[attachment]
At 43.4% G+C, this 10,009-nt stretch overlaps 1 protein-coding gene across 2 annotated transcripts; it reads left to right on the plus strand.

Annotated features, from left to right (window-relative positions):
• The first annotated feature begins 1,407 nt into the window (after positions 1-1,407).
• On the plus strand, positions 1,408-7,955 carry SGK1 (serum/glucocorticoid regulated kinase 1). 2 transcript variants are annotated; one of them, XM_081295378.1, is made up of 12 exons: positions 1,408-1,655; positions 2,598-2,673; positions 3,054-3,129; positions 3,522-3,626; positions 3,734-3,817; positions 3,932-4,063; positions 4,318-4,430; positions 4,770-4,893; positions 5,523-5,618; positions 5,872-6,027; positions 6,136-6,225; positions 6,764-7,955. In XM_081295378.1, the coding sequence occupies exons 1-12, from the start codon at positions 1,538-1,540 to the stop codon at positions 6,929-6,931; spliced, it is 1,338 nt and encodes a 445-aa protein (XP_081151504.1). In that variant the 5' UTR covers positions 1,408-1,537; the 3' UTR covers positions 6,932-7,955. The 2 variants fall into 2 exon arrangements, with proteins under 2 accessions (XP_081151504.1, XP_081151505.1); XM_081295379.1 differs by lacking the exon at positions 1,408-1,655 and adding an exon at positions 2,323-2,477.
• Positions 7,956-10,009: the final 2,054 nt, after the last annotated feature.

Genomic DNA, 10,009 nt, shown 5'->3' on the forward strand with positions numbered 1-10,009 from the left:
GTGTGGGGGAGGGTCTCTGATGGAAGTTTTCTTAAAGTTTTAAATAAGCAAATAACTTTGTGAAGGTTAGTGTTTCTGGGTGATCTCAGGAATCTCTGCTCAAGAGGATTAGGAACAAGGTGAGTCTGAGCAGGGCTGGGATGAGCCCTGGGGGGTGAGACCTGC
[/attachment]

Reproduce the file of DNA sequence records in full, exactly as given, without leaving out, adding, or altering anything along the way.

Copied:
At 43.4% G+C, this 10,009-nt stretch overlaps 1 protein-coding gene across 2 annotated transcripts; it reads left to right on the plus strand.

Annotated features, from left to right (window-relative positions):
• The first annotated feature begins 1,407 nt into the window (after positions 1-1,407).
• On the plus strand, positions 1,408-7,955 carry SGK1 (serum/glucocorticoid regulated kinase 1). 2 transcript variants are annotated; one of them, XM_081295378.1, is made up of 12 exons: positions 1,408-1,655; positions 2,598-2,673; positions 3,054-3,129; positions 3,522-3,626; positions 3,734-3,817; positions 3,932-4,063; positions 4,318-4,430; positions 4,770-4,893; positions 5,523-5,618; positions 5,872-6,027; positions 6,136-6,225; positions 6,764-7,955. In XM_081295378.1, the coding sequence occupies exons 1-12, from the start codon at positions 1,538-1,540 to the stop codon at positions 6,929-6,931; spliced, it is 1,338 nt and encodes a 445-aa protein (XP_081151504.1). In that variant the 5' UTR covers positions 1,408-1,537; the 3' UTR covers positions 6,932-7,955. The 2 variants fall into 2 exon arrangements, with proteins under 2 accessions (XP_081151504.1, XP_081151505.1); XM_081295379.1 differs by lacking the exon at positions 1,408-1,655 and adding an exon at positions 2,323-2,477.
• Positions 7,956-10,009: the final 2,054 nt, after the last annotated feature.

Genomic DNA, 10,009 nt, shown 5'->3' on the forward strand with positions numbered 1-10,009 from the left:
GTGTGGGGGAGGGTCTCTGATGGAAGTTTTCTTAAAGTTTTAAATAAGCAAATAACTTTGTGAAGGTTAGTGTTTCTGGGTGATCTCAGGAATCTCTGCTCAAGAGGATTAGGAACAAGGTGAGTCTGAGCAGGGCTGGGATGAGCCCTGGGGGGTGAGACCTGC